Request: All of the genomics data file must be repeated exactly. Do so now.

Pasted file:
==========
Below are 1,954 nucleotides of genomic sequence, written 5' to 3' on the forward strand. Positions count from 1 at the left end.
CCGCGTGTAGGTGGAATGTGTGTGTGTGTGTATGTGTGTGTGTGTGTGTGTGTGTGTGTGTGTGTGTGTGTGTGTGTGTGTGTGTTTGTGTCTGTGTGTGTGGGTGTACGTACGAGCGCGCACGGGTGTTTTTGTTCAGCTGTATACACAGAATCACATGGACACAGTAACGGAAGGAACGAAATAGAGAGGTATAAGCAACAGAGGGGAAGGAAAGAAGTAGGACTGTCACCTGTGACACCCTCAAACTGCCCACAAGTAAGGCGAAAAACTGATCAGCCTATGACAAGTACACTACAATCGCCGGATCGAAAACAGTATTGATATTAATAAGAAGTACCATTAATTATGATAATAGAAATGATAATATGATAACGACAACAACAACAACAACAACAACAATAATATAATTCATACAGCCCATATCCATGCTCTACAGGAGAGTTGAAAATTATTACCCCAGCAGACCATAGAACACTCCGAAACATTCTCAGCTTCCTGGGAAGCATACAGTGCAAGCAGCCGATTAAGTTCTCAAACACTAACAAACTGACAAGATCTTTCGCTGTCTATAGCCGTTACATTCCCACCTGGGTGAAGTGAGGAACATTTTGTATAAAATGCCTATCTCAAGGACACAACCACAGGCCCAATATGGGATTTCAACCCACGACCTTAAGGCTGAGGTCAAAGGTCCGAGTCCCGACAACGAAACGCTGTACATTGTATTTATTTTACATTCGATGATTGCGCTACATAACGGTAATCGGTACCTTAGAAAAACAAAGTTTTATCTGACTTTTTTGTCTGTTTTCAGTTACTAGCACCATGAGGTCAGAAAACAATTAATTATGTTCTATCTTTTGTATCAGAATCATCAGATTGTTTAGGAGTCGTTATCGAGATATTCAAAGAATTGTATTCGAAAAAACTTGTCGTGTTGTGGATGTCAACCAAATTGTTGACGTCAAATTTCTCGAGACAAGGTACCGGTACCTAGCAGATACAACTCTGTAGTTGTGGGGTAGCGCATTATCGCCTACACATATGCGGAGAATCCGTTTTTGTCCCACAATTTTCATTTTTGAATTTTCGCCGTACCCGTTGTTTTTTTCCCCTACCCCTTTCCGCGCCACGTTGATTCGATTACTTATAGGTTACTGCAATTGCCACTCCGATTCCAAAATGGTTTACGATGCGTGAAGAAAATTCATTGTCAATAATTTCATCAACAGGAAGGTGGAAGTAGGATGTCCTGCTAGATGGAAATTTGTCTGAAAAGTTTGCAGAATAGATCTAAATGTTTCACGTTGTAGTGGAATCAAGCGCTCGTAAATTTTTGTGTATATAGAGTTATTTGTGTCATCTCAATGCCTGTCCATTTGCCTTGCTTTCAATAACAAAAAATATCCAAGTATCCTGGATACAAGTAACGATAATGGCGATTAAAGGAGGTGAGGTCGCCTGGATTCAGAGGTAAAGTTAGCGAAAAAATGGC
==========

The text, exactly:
Below are 1,954 nucleotides of genomic sequence, written 5' to 3' on the forward strand. Positions count from 1 at the left end.
CCGCGTGTAGGTGGAATGTGTGTGTGTGTGTATGTGTGTGTGTGTGTGTGTGTGTGTGTGTGTGTGTGTGTGTGTGTGTGTGTGTTTGTGTCTGTGTGTGTGGGTGTACGTACGAGCGCGCACGGGTGTTTTTGTTCAGCTGTATACACAGAATCACATGGACACAGTAACGGAAGGAACGAAATAGAGAGGTATAAGCAACAGAGGGGAAGGAAAGAAGTAGGACTGTCACCTGTGACACCCTCAAACTGCCCACAAGTAAGGCGAAAAACTGATCAGCCTATGACAAGTACACTACAATCGCCGGATCGAAAACAGTATTGATATTAATAAGAAGTACCATTAATTATGATAATAGAAATGATAATATGATAACGACAACAACAACAACAACAACAACAATAATATAATTCATACAGCCCATATCCATGCTCTACAGGAGAGTTGAAAATTATTACCCCAGCAGACCATAGAACACTCCGAAACATTCTCAGCTTCCTGGGAAGCATACAGTGCAAGCAGCCGATTAAGTTCTCAAACACTAACAAACTGACAAGATCTTTCGCTGTCTATAGCCGTTACATTCCCACCTGGGTGAAGTGAGGAACATTTTGTATAAAATGCCTATCTCAAGGACACAACCACAGGCCCAATATGGGATTTCAACCCACGACCTTAAGGCTGAGGTCAAAGGTCCGAGTCCCGACAACGAAACGCTGTACATTGTATTTATTTTACATTCGATGATTGCGCTACATAACGGTAATCGGTACCTTAGAAAAACAAAGTTTTATCTGACTTTTTTGTCTGTTTTCAGTTACTAGCACCATGAGGTCAGAAAACAATTAATTATGTTCTATCTTTTGTATCAGAATCATCAGATTGTTTAGGAGTCGTTATCGAGATATTCAAAGAATTGTATTCGAAAAAACTTGTCGTGTTGTGGATGTCAACCAAATTGTTGACGTCAAATTTCTCGAGACAAGGTACCGGTACCTAGCAGATACAACTCTGTAGTTGTGGGGTAGCGCATTATCGCCTACACATATGCGGAGAATCCGTTTTTGTCCCACAATTTTCATTTTTGAATTTTCGCCGTACCCGTTGTTTTTTTCCCCTACCCCTTTCCGCGCCACGTTGATTCGATTACTTATAGGTTACTGCAATTGCCACTCCGATTCCAAAATGGTTTACGATGCGTGAAGAAAATTCATTGTCAATAATTTCATCAACAGGAAGGTGGAAGTAGGATGTCCTGCTAGATGGAAATTTGTCTGAAAAGTTTGCAGAATAGATCTAAATGTTTCACGTTGTAGTGGAATCAAGCGCTCGTAAATTTTTGTGTATATAGAGTTATTTGTGTCATCTCAATGCCTGTCCATTTGCCTTGCTTTCAATAACAAAAAATATCCAAGTATCCTGGATACAAGTAACGATAATGGCGATTAAAGGAGGTGAGGTCGCCTGGATTCAGAGGTAAAGTTAGCGAAAAAATGGC